"Obama Uneasy About Tax on Bonuses
WASHINGTON — The White House stopped short on Friday of endorsing legislation to severely tax bonuses paid to executives of companies that accepted taxpayer bailout funds.
Administration officials said instead that President Obama would assess the potential effect of the bill that emerged from Congress on efforts to stabilize the financial system.
At the same time, as Wall Street executives anxiously pondered the ramifications of the measure quickly passed by the House this week, some Senate Republicans began to voice opposition to the legislation, saying it was hasty and abusive.
The House overwhelmingly adopted on Thursday a bill that would impose a 90 percent tax on bonuses paid since Jan. 1 by companies that owe the government at least $5 billion in bailout funds. That tax would apply to employees with family income of $250,000 or more, and would have an impact on businesses like Citigroup and Bank of America.
The Senate has proposed its own bill that would apply to all employees at companies owing $100 million in bailout money. The Senate measure would impose a 35 percent tax on the bonus recipient and on the company, which would apply to any amount above $50,000 for a merit bonus and to the full amount of any bonus paid solely to retain the worker.
Representative Barney Frank, the Massachusetts Democrat who is chairman of the Financial Services Committee, introduced another bill on Friday to curb bonuses. His measure would bar bonuses not based on merit for as long as a company owed bailout money to the government.
Wall Street firms reacted angrily to the tax proposals, with several saying they would explore ways to end their participation in the bailout program.
The chief executive of Citigroup, Vikram S. Pandit, sent employees a memorandum Friday saying, “The work we have all done to try to stabilize the financial system and to get this economy moving again would be significantly set back if we lose our talented people because Congress imposes a special tax on financial services employees. It would affect countless number of people who will find it difficult, if not impossible, to pay back the bonuses that they earned.”
Other companies said they would probably refuse to participate in other Federal Reserve programs aimed at stabilizing the financial sector.
For private investment firms, the prospect that the rules can be changed at the whim of Congress introduced a powerful element of doubt in their calculations.
“When you don’t have the goal posts, you don’t know where to run and how far,” said Thomas J. Barrack Jr., the chief executive of Colony Capital, a $38 billion private equity firm.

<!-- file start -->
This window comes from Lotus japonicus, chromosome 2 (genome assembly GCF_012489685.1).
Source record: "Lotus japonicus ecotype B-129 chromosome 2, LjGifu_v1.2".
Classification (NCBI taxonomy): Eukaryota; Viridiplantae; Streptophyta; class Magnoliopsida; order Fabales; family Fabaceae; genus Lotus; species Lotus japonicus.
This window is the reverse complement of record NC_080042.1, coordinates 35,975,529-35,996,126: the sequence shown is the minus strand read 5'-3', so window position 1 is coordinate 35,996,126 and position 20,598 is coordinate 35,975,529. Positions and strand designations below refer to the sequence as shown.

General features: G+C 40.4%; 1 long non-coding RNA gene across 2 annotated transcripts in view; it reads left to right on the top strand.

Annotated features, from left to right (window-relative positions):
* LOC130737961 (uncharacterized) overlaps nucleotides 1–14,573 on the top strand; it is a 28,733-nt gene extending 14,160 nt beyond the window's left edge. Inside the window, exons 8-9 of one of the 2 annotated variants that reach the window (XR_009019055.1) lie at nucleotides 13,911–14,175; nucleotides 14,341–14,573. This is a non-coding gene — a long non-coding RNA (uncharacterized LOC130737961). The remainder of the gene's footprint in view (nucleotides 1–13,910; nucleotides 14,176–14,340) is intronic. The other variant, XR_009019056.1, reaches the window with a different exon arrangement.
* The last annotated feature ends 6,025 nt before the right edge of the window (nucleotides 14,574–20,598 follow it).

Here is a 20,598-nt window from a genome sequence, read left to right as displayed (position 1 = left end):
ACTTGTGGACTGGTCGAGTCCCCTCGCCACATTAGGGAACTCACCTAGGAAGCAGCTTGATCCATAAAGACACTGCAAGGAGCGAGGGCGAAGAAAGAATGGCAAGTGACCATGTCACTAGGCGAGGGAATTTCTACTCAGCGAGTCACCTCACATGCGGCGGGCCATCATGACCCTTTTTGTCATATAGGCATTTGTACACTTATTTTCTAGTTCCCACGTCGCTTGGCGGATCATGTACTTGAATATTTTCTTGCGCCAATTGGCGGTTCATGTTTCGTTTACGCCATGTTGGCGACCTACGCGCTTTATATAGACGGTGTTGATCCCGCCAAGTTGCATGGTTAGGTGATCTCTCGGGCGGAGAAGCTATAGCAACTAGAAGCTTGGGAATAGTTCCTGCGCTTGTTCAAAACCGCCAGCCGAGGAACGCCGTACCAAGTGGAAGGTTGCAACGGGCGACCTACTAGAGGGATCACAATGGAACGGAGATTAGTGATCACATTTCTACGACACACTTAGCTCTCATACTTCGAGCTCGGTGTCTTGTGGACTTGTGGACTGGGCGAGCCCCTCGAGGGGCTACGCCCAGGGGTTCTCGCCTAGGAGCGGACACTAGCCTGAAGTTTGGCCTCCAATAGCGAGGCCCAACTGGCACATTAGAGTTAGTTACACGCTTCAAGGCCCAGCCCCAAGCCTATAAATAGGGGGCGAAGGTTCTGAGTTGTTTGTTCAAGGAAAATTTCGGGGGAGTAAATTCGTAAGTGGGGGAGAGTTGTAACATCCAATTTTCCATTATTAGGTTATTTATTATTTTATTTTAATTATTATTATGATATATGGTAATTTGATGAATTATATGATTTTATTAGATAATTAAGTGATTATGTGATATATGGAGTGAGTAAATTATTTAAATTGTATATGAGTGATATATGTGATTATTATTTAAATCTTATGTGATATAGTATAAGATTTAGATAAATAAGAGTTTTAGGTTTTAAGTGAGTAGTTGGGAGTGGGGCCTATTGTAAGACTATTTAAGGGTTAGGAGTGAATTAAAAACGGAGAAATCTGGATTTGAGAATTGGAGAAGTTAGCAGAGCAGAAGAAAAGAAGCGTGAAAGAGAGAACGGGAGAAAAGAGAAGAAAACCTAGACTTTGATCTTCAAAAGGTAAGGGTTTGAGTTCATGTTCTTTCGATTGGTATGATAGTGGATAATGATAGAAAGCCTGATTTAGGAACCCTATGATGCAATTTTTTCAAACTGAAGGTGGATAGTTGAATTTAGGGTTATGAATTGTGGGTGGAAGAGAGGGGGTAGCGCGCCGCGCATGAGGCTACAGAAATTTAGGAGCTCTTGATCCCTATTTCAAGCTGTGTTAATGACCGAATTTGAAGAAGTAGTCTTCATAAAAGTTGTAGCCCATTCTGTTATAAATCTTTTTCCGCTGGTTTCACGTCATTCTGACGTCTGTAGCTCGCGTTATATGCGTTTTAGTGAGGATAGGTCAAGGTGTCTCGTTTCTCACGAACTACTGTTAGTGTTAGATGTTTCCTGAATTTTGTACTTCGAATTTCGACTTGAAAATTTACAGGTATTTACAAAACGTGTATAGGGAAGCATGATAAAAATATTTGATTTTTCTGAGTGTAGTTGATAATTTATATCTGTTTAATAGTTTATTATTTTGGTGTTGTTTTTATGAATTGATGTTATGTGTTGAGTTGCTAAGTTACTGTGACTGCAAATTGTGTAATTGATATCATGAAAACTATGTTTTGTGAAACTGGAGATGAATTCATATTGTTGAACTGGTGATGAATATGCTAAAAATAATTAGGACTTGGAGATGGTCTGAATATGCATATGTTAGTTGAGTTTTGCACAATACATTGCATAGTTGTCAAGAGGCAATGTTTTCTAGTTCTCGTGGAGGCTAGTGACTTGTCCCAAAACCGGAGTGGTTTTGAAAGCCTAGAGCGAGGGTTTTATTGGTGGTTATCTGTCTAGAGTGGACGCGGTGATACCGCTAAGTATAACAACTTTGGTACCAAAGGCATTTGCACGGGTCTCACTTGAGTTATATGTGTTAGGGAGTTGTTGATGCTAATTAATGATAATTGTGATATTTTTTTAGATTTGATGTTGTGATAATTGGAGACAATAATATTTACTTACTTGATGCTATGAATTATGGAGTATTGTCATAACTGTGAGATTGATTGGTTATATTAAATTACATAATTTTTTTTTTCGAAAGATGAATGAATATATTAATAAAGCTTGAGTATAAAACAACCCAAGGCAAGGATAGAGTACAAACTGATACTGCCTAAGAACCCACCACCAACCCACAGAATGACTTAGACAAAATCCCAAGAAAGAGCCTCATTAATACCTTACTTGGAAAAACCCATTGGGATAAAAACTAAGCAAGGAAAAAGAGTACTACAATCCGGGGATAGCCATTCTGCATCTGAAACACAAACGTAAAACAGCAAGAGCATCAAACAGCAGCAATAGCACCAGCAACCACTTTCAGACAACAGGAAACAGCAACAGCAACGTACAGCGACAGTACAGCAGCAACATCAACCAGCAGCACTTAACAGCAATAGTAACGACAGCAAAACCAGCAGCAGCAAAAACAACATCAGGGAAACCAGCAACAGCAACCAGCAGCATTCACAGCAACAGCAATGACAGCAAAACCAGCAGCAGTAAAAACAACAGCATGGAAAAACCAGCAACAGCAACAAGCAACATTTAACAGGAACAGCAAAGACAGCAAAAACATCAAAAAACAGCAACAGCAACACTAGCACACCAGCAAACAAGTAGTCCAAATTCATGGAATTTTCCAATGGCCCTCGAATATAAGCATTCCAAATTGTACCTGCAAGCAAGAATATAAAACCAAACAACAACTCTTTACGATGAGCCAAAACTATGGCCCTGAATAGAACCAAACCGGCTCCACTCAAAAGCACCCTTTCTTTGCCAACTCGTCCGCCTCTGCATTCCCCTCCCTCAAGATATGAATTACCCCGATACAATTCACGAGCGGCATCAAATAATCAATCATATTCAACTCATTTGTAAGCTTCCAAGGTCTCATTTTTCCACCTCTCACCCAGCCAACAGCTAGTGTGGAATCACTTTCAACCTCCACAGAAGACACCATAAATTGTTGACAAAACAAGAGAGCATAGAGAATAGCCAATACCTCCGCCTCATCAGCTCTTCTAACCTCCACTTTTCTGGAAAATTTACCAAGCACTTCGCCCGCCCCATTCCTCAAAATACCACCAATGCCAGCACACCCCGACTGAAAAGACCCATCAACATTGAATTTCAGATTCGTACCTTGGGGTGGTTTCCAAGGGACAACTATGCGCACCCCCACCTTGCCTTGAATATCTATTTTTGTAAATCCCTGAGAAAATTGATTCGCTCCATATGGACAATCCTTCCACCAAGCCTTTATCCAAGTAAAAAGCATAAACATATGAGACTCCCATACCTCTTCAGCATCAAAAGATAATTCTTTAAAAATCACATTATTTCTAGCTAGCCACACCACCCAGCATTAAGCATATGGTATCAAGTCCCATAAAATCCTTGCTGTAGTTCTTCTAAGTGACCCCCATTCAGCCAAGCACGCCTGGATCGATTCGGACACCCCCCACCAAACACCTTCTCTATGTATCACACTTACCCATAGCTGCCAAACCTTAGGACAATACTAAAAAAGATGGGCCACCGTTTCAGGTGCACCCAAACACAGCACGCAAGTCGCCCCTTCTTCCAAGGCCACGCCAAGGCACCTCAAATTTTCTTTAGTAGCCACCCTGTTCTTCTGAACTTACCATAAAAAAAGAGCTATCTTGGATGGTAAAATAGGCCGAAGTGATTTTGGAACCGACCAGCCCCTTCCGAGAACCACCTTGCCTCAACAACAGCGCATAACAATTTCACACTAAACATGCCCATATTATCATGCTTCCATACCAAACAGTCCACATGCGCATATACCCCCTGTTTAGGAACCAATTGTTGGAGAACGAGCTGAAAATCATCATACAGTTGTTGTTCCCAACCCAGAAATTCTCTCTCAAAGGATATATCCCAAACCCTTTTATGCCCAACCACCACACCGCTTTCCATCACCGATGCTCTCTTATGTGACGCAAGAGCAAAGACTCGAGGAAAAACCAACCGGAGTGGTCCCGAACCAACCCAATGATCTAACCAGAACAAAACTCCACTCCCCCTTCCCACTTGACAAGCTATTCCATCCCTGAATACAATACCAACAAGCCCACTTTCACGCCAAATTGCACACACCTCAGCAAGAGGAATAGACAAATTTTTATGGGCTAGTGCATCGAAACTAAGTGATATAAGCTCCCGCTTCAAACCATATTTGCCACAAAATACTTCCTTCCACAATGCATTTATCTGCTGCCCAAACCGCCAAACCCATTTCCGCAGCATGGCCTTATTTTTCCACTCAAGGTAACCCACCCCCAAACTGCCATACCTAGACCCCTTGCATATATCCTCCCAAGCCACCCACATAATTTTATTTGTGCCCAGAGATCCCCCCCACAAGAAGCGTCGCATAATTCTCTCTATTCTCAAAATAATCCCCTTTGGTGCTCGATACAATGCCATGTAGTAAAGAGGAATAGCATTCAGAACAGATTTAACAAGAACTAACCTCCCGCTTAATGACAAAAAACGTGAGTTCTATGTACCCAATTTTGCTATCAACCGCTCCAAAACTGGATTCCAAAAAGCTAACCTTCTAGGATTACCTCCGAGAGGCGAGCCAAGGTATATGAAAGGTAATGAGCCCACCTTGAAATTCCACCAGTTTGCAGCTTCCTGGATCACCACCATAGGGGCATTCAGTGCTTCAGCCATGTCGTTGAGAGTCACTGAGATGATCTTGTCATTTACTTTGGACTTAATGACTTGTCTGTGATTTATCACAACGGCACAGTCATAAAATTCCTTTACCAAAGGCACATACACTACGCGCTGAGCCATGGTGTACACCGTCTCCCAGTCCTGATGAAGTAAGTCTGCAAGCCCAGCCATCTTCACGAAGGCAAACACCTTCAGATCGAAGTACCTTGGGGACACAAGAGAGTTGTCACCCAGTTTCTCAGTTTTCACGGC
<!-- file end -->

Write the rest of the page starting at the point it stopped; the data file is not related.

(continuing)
Mr. Obama, who initially said he welcomed the effort by Congress to tax bonuses, is now taking a more measured approach. The White House press secretary, Robert Gibbs, said the administration would have to consider the impact of the legislation on its wider efforts to prop up banks and increase the flow of consumer credit to families and small businesses.
“The president shares the outrage and the frustration that everybody has,” Mr. Gibbs said at his daily press briefing Friday, referring to $165 million in bonuses paid by the American International Group. Mr. Gibbs also acknowledged the larger goals. “All of that will be evaluated throughout the process when a bill gets to his desk,” he said.
The White House has called on A.I.G. employees to return the bonus money and reimburse the federal government, while the company’s chief executive, Edward M. Liddy, has asked workers to give back at least half of their bonuses. Some officials said action on the tax proposals could depend on whether A.I.G. made good on the refunds.
Business leaders struggled to digest the terms of the House bill, which would clearly hit some companies and employees sooner than others. The tax would apply retroactively to bonuses paid since Jan. 1 or paid in the future. But it would not apply to bonuses paid in 2008. For example, one of the most controversial payouts on Wall Street involved the $3.6 billion bonus pool at Merrill Lynch; the firm paid out $2.5 billion of that amount in December, earlier than usual, before its merger with Bank of America.
The effect of the House measure on stock options and other benefits was not fully clear.
Nearly half of House Republicans joined most Democrats in favor of the tax on bonuses, which was approved by a vote of 328 to 93. But it was far from certain that there would be such bipartisan support in the Senate, where some Republicans began to voice objections.
“It is wrong for members of the United States Congress and the president to propose to use the taxing authority of the government in a manner that is arbitrary, punitive and targeted on a single group of people,” said Senator Judd Gregg, Republican of New Hampshire, and the party’s senior member of the budget committee.
The Senate Republican leader, Mitch McConnell of Kentucky, has not yet expressed a position on the tax proposal, but has said that Americans deserve an explanation of how the bonuses at A.I.G. were allowed, even though the government now owns nearly 80 percent of the insurance conglomerate.
“Taxpayers are still looking for an answer to the question of how this happened, so we can make sure their hard-earned pay isn’t wasted in the future,” Mr. McConnell said Thursday on the Senate floor.